Among Christians, the gospel is considered foundational and we like to think that we know what it is. However, when you pay attention to how believers talk about it, there is some fuzziness regarding what it exactly is. Part of the reason for this imprecision is the fact that the gospel is central. Practically every theological issue orbits around it with varying degrees of separation. It is therefore quite easy to bundle issues into the gospel, especially if they are closely related, even though they might be quite distinct. Continue reading “A Definite Gospel (Part 1)”
One of the most well-known phrases in the New Testament about music is that we should sing “psalms and hymns and spiritual songs” which is found in Ephesians 5:19 and Colossians 3:16. We need to know what this little phrase means to properly understand the scriptures and so we can properly live it out today. So what are psalms, hymns and spiritual songs?
First of all, what Paul and the early believers understood as music was obviously conditioned by their time. Obviously, music varies from culture to culture and from era to era. So for instance when the New Testament talks about hymns it clearly does not mean what we call hymns today. Therefore, we need to understand in historical context what the well-known phase meant. Continue reading “Psalms, Hymns and Spiritual Songs for Today”
It is pretty common to hear Western Christian thinkers and commentators talk about and warn against idolatry. The issue of idolatry even appears in some popular Christian worship songs. Idolatry is a real thing and the prohibition against it is a very serious matter for Christians being enshrined in the second commandment. Furthermore, it is a perennial concern throughout the Scriptures. It therefore is certainly something worth talking about and guarding against. However, even though these Christian commentators undoubtedly have real, legitimate concerns, I am not certain what they are talking about is actual idolatry. Continue reading “Modern Idols”
Over the last year or so I have been learning more about honour-shame cultures and how they impact the way we read the Bible, particularly how we understand and communicate the Gospel. The Roman world in which the Jesus’ movement emerged consisted of honour-shame cultures. While I have recognized its importance, its only very recently that I have begun to fully grasp its significance. The insight came from reading a short but illuminating article from Jennie Pollock over at Think Theology entitled Global Glory. She writes: Continue reading “The Shame of the Cross”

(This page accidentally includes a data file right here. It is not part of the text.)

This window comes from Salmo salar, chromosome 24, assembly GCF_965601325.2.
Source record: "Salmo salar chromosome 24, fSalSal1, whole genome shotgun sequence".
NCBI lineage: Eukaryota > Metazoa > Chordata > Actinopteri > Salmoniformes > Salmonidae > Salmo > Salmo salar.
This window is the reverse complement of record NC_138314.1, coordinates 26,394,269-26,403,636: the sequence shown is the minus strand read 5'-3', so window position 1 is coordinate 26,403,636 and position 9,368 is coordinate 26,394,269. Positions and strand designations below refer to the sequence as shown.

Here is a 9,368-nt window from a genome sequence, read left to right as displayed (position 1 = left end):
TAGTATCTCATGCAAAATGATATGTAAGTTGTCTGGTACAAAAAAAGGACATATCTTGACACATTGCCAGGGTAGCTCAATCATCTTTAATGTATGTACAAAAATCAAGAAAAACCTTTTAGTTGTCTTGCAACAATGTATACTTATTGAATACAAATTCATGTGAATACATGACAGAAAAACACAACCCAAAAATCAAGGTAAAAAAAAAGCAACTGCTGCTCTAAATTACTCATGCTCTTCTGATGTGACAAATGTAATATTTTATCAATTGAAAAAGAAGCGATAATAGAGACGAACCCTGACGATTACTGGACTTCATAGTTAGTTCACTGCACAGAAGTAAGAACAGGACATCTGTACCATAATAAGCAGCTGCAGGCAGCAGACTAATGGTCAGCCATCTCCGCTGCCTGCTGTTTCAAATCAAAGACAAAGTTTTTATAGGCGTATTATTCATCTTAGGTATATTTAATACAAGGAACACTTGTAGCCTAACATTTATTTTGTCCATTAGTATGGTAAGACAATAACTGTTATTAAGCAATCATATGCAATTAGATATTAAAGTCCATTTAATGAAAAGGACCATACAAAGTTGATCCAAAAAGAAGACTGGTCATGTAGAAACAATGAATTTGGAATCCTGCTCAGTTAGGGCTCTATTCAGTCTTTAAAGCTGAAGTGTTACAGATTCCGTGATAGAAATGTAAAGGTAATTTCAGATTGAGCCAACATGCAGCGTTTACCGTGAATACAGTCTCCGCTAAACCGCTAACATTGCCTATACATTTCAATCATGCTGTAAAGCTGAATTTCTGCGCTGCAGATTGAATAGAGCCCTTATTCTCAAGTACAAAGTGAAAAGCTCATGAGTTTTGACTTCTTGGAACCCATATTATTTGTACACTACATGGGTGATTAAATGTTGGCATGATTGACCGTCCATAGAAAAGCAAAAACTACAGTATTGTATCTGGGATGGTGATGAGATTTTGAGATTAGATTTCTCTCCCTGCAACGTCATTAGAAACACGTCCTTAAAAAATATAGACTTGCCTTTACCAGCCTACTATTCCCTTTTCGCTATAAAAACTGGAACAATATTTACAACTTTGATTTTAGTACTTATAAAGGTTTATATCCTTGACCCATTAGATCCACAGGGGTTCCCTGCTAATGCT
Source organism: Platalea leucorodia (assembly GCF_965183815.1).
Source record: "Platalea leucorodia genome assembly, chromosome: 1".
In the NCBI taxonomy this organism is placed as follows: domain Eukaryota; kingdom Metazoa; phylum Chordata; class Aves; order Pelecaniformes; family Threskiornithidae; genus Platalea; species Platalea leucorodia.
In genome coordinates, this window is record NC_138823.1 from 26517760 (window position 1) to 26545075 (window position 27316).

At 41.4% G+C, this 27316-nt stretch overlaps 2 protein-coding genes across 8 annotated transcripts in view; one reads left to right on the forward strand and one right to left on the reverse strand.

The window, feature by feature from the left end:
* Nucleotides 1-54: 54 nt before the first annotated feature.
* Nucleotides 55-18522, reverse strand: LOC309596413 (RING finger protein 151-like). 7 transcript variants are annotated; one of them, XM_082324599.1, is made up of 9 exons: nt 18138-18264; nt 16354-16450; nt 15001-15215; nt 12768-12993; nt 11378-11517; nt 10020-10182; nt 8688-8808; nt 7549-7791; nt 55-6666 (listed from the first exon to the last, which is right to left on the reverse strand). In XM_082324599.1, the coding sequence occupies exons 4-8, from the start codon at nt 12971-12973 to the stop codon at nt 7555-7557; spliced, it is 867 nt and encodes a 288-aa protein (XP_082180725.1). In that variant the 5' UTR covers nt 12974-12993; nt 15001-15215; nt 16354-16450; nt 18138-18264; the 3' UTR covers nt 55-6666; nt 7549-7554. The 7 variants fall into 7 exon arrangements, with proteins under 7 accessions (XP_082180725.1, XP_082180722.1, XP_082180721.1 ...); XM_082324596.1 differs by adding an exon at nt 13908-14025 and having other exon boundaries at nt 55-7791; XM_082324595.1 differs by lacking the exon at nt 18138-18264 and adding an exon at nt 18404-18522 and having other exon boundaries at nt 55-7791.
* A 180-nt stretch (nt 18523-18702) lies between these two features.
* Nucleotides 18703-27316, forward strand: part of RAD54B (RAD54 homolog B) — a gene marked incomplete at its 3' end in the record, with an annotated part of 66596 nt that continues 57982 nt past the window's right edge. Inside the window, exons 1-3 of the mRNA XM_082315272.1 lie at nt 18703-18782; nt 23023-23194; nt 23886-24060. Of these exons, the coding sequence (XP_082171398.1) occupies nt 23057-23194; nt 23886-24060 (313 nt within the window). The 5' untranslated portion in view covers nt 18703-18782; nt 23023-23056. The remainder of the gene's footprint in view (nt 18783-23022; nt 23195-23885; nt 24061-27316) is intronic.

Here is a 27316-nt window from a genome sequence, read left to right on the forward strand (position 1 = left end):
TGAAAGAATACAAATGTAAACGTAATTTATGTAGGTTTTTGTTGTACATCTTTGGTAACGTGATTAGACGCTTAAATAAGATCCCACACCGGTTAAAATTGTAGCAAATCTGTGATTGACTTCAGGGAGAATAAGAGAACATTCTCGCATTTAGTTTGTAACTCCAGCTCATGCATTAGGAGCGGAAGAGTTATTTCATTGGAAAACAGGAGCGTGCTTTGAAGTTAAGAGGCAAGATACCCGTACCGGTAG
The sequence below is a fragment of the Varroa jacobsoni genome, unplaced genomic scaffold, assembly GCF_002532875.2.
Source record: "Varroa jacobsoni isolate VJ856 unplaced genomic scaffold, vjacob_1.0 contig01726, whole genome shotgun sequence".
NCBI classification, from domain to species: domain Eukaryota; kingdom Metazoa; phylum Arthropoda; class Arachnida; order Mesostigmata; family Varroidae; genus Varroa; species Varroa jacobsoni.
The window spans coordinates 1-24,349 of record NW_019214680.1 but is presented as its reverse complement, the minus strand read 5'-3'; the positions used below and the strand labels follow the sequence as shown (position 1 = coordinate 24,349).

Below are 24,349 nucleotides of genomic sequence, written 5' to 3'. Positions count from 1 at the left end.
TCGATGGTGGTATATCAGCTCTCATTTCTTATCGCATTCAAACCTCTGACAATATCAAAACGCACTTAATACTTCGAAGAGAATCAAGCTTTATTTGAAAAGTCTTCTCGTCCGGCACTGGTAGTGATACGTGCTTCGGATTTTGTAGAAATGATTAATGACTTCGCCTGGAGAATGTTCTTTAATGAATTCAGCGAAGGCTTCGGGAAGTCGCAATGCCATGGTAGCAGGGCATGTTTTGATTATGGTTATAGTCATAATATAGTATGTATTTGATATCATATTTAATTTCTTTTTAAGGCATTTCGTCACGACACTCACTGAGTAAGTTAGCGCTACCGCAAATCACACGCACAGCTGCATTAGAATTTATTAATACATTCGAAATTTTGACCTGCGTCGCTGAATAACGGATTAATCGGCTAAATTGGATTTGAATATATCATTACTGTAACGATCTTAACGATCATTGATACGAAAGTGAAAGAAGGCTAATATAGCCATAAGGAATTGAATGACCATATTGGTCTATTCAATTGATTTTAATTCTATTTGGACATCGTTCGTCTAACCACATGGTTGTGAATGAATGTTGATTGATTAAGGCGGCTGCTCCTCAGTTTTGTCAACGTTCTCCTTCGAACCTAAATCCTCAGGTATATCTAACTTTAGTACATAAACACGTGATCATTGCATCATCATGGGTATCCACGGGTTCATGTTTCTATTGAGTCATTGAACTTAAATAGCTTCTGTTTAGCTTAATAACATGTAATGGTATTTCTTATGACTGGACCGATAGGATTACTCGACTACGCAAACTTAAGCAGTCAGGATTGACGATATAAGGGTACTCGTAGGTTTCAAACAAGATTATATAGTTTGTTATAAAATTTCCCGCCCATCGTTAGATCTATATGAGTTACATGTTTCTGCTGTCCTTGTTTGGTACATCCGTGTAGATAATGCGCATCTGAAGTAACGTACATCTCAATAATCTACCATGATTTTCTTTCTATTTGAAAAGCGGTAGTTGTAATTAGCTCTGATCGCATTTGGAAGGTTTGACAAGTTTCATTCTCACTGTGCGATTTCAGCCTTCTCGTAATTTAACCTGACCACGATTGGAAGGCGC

Last week I wrote an article on the theological significance of self-organisation. In that piece I argued that disorder is an original part of God’s creation and that he has made it for a purpose. To my delight I just came across an article titled Randomness Keeps You Breathing: A physicist’s perspective on the richness of the created order expressing similar thoughts. Continue reading “The Goodness of Randomness”
So the death and resurrection of Jesus define, for Christians, the core identity of God. God–for us–is the one who handed Jesus over to be crucified, who raised him from the dead, and who has subsequently installed this risen Jesus at His right hand as Lord over all. Deny this and, simply put, you are talking about another God. I’ll leave the last word to Robert Jenson as he unapologetically lays out what which distinguishes Judaism and Christianity ever since Jesus came on the scene (hint: it’s not primarily different “attributes” of God, as if the prospect of Jews and Muslims and Christians all signing off on the same list of divine attributes would mean we all worship the same God. What we fundamentally differ over are the acts of God in history, along with their specific interpretation and meaning for the community of faith):
“To the question “Whom do you mean, ‘God?’” Israel answered, “Whoever got us out of Egypt”. The gospel of the New Testament is the provision of a new identifying description for this same God, that this new description comes to apply is the event witness to which is the whole point of the New Testament. The content of the gospel is that God can now be known as “whoever raised Jesus from the dead” ‘ (Robert Jenson, The Triune Identity God According to the Gospel [Philadelphia Fortress Press, 1982], pp 7-8) Continue reading “A Note on Narrative Theology”